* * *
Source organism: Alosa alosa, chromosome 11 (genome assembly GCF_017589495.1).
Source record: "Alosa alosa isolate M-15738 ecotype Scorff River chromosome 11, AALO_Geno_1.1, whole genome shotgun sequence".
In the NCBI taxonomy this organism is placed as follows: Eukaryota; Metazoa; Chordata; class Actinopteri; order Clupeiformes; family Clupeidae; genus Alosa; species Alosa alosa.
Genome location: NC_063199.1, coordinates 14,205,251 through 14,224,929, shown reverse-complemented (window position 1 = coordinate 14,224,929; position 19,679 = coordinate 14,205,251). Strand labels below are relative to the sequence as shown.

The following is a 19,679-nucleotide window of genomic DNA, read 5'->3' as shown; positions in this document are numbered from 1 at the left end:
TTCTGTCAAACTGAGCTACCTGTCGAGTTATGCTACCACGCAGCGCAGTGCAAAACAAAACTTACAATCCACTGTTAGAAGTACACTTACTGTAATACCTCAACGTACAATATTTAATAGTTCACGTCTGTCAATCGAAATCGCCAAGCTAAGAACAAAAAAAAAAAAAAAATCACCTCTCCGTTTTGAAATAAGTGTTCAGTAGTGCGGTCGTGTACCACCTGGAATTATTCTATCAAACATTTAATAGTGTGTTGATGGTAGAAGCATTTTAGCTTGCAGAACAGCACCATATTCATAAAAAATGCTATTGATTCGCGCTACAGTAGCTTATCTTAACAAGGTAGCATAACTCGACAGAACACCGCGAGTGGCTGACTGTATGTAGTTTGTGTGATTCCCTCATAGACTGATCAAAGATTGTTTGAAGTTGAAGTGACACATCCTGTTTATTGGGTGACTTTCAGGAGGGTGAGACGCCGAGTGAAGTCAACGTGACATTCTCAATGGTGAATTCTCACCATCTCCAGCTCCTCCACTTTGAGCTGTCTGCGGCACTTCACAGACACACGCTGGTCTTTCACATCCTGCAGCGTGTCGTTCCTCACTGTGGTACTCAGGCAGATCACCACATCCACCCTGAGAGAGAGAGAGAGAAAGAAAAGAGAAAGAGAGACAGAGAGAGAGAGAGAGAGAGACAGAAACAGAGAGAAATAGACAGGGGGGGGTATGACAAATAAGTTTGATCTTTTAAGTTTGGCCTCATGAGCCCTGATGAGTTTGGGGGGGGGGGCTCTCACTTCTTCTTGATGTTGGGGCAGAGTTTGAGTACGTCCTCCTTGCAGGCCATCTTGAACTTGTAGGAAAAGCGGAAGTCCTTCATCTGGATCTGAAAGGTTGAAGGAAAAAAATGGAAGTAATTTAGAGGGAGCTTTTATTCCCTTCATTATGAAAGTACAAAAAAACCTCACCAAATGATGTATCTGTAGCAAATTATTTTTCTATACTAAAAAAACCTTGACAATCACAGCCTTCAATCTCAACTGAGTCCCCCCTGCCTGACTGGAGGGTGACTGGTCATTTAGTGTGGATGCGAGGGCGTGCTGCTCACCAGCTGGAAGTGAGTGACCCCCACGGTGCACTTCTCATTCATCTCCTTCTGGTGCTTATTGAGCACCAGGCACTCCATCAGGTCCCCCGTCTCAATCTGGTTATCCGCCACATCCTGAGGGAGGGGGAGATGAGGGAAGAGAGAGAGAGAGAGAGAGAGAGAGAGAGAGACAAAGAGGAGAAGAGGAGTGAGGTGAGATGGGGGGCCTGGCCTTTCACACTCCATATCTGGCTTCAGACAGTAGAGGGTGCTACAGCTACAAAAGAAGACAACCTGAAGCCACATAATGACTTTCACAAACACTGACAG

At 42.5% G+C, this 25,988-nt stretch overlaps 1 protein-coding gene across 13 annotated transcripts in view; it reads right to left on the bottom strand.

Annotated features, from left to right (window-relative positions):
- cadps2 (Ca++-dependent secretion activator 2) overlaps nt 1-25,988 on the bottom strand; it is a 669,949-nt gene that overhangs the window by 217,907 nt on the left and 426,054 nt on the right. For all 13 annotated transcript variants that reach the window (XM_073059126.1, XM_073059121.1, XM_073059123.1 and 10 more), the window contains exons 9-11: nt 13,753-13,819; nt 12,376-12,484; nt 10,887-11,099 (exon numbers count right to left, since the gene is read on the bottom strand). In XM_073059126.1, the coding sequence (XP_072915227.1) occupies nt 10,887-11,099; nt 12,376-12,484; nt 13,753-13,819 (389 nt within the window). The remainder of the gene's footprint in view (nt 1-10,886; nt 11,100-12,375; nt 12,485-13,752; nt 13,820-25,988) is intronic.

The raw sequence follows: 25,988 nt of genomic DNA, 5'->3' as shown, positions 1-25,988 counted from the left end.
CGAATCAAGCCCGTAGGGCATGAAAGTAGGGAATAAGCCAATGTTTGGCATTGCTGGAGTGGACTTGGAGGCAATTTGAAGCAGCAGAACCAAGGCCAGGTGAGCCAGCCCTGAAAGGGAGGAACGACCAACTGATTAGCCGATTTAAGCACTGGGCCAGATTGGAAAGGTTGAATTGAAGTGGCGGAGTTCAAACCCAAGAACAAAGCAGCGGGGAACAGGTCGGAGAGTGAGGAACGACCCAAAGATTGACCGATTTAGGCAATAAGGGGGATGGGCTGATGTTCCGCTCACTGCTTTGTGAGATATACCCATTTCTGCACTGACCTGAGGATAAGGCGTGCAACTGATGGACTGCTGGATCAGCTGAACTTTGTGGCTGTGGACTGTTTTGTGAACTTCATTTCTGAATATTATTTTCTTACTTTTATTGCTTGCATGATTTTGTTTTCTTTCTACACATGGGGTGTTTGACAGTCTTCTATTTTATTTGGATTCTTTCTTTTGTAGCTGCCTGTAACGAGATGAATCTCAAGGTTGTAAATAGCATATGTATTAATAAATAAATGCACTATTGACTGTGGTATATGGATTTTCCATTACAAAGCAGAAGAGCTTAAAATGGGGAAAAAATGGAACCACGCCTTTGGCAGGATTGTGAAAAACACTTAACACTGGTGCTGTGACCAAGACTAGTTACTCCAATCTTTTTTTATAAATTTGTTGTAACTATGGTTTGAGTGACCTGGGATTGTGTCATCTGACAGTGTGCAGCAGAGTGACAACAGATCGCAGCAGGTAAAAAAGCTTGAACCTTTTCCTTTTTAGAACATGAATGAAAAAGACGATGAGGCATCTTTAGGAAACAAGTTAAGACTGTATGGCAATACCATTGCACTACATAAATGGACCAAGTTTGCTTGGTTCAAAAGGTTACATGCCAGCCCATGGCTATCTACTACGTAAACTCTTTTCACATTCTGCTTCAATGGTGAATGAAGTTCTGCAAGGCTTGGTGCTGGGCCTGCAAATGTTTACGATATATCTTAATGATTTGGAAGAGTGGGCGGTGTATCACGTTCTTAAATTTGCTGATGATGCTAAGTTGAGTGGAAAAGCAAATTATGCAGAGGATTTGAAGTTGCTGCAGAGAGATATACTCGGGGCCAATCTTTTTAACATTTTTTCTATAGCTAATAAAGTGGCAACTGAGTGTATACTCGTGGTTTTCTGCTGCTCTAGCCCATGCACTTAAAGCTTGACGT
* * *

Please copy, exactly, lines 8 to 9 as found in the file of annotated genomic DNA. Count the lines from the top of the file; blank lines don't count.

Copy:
Annotated features, from left to right (window-relative positions):
- cadps2 (Ca++-dependent secretion activator 2) overlaps nt 1-25,988 on the bottom strand; it is a 669,949-nt gene that overhangs the window by 217,907 nt on the left and 426,054 nt on the right. For all 13 annotated transcript variants that reach the window (XM_073059126.1, XM_073059121.1, XM_073059123.1 and 10 more), the window contains exons 9-11: nt 13,753-13,819; nt 12,376-12,484; nt 10,887-11,099 (exon numbers count right to left, since the gene is read on the bottom strand). In XM_073059126.1, the coding sequence (XP_072915227.1) occupies nt 10,887-11,099; nt 12,376-12,484; nt 13,753-13,819 (389 nt within the window). The remainder of the gene's footprint in view (nt 1-10,886; nt 11,100-12,375; nt 12,485-13,752; nt 13,820-25,988) is intronic.